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New kitchen - where to start

(10 Posts)
user1955 Sat 13-Jan-18 16:06:59

It's finally time to think about a new kitchen. Hurray! Any suggestions where to start please? We've never had anything done to a house, so haven't got a clue. We have big ideas, but a very small space.
Do I look at big companies I see advertising - Wren, Magnet, etc? Or a local specialist or builder? I have don't have a huge budget and worry smaller companies may be less value for money. But I want it done "once in a lifetime" we'll. Help!

Chickencellar Sat 13-Jan-18 16:14:33

If anything small companies will be better value. When you go to say Wren someone has to pay for the showroom , it all gets added on to the cost you pay.
Have a look and see how many units you would need DIY kitchens will give you an idea what that number of units would be.
Do you need to move stuff around like the cooker , washer or sink ? This will add to the cost.

IntoTheFloodAgain Sat 13-Jan-18 16:18:27

Is it just a new kitchen as in units or everything including floor tiles, replaster, plumbing etc? If so, the units are the last thing on the list grin

If it’s everything, you’re probably better off going with a local builder or smaller refurb company as it’ll likely cost more having separate people in.

If it is just the kitchen units and splashback tiles etc, then I think a lot of the bigger ones offer free design consultation or similar so you can use them to get some ideas.

I’m not sure about Wren or Magnet, but I know with B&Q and those types, it can cost you more for fitting than the kitchen itself.

If you use an independent builder who has an account with Howdens though, you can save money. There were oak veneer kitchens for around £600 in a catalogue a couple of years ago.

I think (dont quote me though!) from places like Howdens, the units come ready built, rather than flat pack, so that saves time and labour costs in some cases.

MiaowTheCat Sat 13-Jan-18 17:07:49

Ours is Wickes (I've heard bad things about Wren constantly) - but it's done us well.

I started off making a huge long list of everything that pissed me off constantly about our old kitchen (it was veering toward loo roll length - the kitchen, like everything in this house, was a specimen of everything that was worst about 1980s low budget house decor). Did lots of rooting around everywhere I could putting ideas together (phone photos) and then started booking appointments for quotes from there on.

I've found our local B+Q guy to be shit - he's got like one design he just tells everyone "this is what you'll get" and whacks a couple more grand on your budget. In the end we went for where we liked the cabinet design of (I've not quite seen the fronts we went for anywhere else really - they're white gloss but with a woodgrain effect through them) and worked from there basically.

Saved a load not getting appliances through them though - we sourced all of those ourselves.

Zhabr Sat 13-Jan-18 18:19:16

I got 5 quotes-Homebase, John Lewis, Wickes, Ikea, Howdens. By the time of my fifth appointment I became an expert myself and knew exactly what I want. So I started planning the new kitchen in July and it was fitted for 10 working days in February. Take your time and plan very carefully.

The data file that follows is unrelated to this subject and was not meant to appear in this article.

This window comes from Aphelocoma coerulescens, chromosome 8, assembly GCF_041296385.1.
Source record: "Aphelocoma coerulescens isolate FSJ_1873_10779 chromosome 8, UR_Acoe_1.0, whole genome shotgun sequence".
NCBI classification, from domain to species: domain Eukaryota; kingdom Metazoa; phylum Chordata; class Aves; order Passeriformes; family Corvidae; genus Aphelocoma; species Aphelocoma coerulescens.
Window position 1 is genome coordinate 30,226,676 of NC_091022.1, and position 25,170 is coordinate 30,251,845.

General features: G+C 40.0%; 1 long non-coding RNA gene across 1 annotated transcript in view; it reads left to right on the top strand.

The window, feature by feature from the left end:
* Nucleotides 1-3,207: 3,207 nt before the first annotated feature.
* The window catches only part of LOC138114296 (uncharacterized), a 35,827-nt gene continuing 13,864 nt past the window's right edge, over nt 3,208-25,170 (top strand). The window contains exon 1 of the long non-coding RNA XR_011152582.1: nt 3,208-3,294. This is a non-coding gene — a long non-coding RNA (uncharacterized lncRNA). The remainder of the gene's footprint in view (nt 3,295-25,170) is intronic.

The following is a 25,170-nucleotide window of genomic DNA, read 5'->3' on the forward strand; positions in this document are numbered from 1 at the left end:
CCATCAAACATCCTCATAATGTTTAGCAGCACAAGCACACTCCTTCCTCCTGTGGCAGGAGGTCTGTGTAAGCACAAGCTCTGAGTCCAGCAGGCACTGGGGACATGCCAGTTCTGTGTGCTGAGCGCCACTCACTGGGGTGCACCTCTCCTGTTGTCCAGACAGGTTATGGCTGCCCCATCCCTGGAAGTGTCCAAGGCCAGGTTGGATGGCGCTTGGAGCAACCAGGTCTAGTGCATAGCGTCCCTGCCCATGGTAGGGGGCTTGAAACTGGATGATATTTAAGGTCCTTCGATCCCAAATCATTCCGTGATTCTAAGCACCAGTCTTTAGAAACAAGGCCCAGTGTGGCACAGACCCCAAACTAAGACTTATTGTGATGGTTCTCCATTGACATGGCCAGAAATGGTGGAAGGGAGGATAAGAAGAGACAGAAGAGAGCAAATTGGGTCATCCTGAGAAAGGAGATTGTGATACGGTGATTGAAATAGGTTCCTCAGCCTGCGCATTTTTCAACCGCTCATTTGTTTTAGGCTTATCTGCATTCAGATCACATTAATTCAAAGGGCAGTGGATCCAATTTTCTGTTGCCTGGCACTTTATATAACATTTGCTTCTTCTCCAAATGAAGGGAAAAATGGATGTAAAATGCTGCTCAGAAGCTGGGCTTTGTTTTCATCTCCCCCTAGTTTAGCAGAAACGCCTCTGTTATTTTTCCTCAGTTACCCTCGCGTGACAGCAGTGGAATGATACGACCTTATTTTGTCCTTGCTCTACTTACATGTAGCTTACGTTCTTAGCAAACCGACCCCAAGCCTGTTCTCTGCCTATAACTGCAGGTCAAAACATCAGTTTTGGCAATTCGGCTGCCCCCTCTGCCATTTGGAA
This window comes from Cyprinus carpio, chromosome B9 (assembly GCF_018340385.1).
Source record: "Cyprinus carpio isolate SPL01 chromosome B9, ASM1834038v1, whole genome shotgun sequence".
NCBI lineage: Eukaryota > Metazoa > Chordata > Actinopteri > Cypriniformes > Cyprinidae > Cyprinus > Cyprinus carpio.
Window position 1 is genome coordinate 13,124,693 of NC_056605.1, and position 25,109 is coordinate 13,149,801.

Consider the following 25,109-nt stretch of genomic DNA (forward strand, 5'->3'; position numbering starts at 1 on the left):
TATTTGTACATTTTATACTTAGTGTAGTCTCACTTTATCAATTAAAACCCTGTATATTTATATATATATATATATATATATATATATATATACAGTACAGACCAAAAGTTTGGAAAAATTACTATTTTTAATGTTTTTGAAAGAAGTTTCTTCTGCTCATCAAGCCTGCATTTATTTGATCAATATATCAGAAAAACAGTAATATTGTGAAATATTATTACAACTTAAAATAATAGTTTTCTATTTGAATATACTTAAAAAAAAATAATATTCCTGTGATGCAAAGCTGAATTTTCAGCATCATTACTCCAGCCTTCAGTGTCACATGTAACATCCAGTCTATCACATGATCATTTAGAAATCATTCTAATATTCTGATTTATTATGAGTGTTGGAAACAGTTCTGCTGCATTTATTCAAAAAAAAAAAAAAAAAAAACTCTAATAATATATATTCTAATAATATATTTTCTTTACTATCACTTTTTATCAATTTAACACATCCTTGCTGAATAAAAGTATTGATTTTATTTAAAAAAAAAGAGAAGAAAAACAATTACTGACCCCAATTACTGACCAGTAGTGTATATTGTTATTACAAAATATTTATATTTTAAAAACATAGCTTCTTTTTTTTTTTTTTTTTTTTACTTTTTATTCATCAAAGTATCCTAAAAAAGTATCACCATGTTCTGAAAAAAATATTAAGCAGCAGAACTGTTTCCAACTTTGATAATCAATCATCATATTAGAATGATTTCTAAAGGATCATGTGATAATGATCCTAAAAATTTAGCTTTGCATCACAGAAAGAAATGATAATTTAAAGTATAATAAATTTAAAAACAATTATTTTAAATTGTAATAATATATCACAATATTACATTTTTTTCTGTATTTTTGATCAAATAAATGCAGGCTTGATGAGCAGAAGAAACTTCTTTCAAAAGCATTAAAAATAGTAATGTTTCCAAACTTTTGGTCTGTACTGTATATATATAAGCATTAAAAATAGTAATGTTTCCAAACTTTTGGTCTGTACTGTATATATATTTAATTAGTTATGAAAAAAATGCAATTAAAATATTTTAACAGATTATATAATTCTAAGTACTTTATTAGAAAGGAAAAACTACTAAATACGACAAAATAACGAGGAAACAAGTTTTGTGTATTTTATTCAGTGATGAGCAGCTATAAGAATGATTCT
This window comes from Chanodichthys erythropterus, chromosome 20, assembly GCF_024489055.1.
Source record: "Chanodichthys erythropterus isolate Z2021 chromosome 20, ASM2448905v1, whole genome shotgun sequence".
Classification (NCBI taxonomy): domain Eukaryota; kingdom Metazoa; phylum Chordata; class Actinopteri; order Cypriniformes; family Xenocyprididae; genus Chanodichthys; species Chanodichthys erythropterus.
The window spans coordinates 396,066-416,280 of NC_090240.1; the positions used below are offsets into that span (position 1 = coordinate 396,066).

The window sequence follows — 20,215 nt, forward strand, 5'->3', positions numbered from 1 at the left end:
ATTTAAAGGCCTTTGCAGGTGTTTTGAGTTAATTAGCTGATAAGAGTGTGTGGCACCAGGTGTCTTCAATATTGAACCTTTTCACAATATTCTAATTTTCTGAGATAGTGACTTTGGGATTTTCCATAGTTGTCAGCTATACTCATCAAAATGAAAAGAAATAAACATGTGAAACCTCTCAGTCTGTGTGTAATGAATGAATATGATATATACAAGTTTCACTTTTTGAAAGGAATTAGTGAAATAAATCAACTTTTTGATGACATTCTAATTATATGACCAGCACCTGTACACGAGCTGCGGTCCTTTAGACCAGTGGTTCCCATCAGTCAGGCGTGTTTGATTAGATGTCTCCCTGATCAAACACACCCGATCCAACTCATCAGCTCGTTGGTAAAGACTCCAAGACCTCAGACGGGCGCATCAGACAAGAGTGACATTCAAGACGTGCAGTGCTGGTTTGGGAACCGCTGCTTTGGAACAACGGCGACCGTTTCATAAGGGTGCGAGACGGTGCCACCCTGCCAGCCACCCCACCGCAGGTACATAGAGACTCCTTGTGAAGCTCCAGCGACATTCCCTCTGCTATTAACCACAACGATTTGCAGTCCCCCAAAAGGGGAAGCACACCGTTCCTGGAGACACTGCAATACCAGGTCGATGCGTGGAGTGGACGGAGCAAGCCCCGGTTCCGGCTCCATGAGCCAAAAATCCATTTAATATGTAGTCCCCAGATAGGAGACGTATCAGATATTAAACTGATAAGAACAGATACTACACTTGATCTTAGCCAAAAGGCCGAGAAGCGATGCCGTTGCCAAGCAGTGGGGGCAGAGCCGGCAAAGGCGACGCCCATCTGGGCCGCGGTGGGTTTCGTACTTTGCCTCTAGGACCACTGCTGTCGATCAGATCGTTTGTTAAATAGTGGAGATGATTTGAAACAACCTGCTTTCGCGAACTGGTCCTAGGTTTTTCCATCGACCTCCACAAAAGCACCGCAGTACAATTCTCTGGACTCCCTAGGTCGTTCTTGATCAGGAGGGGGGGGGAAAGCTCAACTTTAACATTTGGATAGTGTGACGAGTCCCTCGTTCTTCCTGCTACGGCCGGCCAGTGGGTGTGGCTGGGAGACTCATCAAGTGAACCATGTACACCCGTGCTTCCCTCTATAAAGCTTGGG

user1955 Sat 13-Jan-18 19:45:58

Thanks everyone. I don't want hob or sink/washer relocating. But I do want the whole thing done - floor, tiles, new integrated appliances. I'm also wondering about a pocket door rather than a standard one, to save space. At the moment I have to close the kitchen door to get to the fridge, freezer and cupboard. A neighbour with a similar house has removed the door altogether so save space, but I don't want to do that.

IntoTheFloodAgain Sat 13-Jan-18 19:55:21

If its everything, then definitely go for an independent builder.
If you make a list of jobs, and post them on mybuilder you can invite specific companies to quote (post it under refurb as those companies will be multitrade)

If anything, you’ll be able to get some ideas on price and what kind of unexpected jobs may crop up. eg if you’re relaying tiles on concrete, you might find the concrete is uneven so it’ll need to be levelled out before anything else.

In the mean time its worth visiting a few shops or showrooms for ideas on kitchen style etc, even if you don’t plan to use those particular companies.
I find it really difficult to get an idea of kitchens from websites, much better to see them live.

IheartCaptainHolt Sat 13-Jan-18 20:15:57

I made a list of all the thing I keep/wanted to keep in the kitchen and where I wanted them to be (so pans in a drawer, dry goods in pull out, spices in dice rack etc). It means t I knew how many drawer/cupboards etc I needed to fit in and everything had a place once it was done

LadyPenelopeCantDance Sun 14-Jan-18 10:08:22

All I can say is please don’t get sucked in by Wren’s lovely showrooms. They are an atrocious company. See the thread on here that’s been going for years. Other than that, look at Pinterest and Houzz for ideas.

MissisBoote Sun 14-Jan-18 10:20:55

Yes to finding a local kitchen fitter - they'll do it all for you. Get recommendations.

I'd 100% recommend diykitchens. We got ours done a few months ago - I love it and it's made life so much easier. Comes ready built so all your fitter has to do is put the handles on and fit into place - this'll save money too as less time will need to be spent on fitting.

Don't be afraid to buy appliances online - eBay often has bargains - slight seconds that will help keep your budget down.

Get wickes and Howdens round to quote and see what designs you like. I already had a pretty good idea of how I wanted the kitchen looked so just tweaked their designs to meet my needs - I found that diykitchens had a wider range of cabinets so I could really get what I wanted.

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